So, yes, the Korean War analogy is quite apt. Just not in the way Bush means it. The decision to invade Iraq in March 2003 looks a lot like the ultimately futile decision to invade North Korea in October 1950.

The Korean War became a quagmire. To this day the number of civilians killed is not really known and it is simply stated as "in the millions".

Yesterday, Bush, who avoided service in Vietnam and failed to complete his service engagement with the National Guard, compared his involvement in Iraq, and the need to remain locked in a quagmire, with the "errors" made in Vietnam. And by "errors" he means the decision to withdraw from Indochina.

Bush's past references to Vietnam fly in the face of his speech yesterday.
In Cambodia, the Khmer Rouge began a murderous rule in which hundreds of thousands of Cambodians died by starvation and torture and execution.
Bush has that wrong. The Khmer Rouge came to power after the Nixon administration entered Cambodia created instability and forced the North Vietnamese deeper into league with Pol Pot. It was the botched action of the Nixon administration which led to the killing fields of Cambodia.

The distortions abound in Bush's speech, but one thing rings true. Both Vietnam and Iraq are quagmires and, given Bush's distorted reference to it, he has opened a Pandora's Box which should haunt him. The newspapers went nuts:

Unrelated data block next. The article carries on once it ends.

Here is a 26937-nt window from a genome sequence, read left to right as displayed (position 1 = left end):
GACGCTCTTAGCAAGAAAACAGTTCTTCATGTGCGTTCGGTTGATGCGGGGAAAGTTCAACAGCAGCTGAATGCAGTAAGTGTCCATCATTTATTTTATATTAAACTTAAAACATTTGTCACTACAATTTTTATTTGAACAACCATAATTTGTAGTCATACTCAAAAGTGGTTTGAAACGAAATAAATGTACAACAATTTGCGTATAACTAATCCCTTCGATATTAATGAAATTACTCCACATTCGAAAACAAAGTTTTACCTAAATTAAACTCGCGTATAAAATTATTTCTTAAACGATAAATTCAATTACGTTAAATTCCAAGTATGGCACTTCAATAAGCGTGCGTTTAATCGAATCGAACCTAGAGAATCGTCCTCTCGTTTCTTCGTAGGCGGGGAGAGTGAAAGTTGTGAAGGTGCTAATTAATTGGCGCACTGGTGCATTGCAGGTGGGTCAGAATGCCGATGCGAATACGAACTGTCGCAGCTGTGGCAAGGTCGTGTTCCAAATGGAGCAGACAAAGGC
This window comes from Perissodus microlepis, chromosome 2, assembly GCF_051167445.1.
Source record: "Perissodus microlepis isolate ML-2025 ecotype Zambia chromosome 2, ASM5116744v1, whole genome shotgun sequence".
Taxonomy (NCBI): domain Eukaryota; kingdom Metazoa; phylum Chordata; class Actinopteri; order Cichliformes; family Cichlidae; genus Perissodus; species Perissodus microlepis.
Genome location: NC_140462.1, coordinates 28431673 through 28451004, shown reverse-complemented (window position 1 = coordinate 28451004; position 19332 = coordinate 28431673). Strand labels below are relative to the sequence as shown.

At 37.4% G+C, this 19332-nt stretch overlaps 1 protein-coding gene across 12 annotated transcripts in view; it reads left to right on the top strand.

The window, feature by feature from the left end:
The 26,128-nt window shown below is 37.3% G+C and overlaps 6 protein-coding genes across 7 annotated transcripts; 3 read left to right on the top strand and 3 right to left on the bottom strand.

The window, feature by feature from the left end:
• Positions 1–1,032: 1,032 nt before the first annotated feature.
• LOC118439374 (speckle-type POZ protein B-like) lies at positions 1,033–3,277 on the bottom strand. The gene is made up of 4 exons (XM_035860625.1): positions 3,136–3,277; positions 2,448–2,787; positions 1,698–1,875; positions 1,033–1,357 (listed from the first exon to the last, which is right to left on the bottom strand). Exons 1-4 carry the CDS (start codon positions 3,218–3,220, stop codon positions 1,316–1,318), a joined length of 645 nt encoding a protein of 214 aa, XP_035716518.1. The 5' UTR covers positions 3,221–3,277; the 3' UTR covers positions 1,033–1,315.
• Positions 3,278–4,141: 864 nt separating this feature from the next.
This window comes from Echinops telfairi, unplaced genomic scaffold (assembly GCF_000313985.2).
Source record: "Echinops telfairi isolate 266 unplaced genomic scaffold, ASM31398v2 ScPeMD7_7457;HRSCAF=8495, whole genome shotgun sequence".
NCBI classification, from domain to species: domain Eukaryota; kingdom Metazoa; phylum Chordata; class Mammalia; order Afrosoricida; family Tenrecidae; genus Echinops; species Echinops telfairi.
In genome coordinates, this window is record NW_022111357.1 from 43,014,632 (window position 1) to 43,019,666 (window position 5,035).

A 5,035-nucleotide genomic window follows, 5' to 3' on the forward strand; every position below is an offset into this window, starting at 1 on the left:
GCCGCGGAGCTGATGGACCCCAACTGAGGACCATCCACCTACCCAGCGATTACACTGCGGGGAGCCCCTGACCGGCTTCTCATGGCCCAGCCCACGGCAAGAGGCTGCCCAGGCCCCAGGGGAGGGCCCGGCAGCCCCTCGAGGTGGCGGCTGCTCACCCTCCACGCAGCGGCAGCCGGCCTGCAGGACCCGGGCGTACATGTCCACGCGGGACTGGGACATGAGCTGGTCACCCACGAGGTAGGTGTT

Appearing on CNN today after the coverage of the Bush speech, former Reagan adviser and magazine editor David Gergen said, "He may well have stirred up a hornet's nest among historian. By invoking Vietnam, he raised the automatic question, 'Well, if you've learned so much from history, Mr. President, how did you ever get us involved in another quagmire?'" He added: "It's surprising to me that he would go back to that, and I think he's going to get a lot of criticism." Gergen also pointed out that after 30 years Vietnam "has actually become quite a thriving country." He suggested that, as in that example, there will be some kind of bloodbath when we eventually pull out of Iraq, but perhaps it, too, will eventually prosper. The Washington Post quoted Steven Smith, senior fellow at the Council on Foreign Relations: "The president emphasized the violence in the wake of American withdrawal from Vietnam. But this happened because the United States left too late, not too early. It was the expansion of the war that opened the door to Pol Pot and the genocide of the Khmer Rouge. The longer you stay the worse it gets."
I see the words of Dick Cheney in Bush's speech. Cheney has long harboured a bitter anger at the system which saw Richard Nixon ejected from the presidency. He finds fault in the power of public opinion, particularly where it forced Nixon's hand on Vietnam.

Cheney was making a speech yesterday - through his witless sock puppet.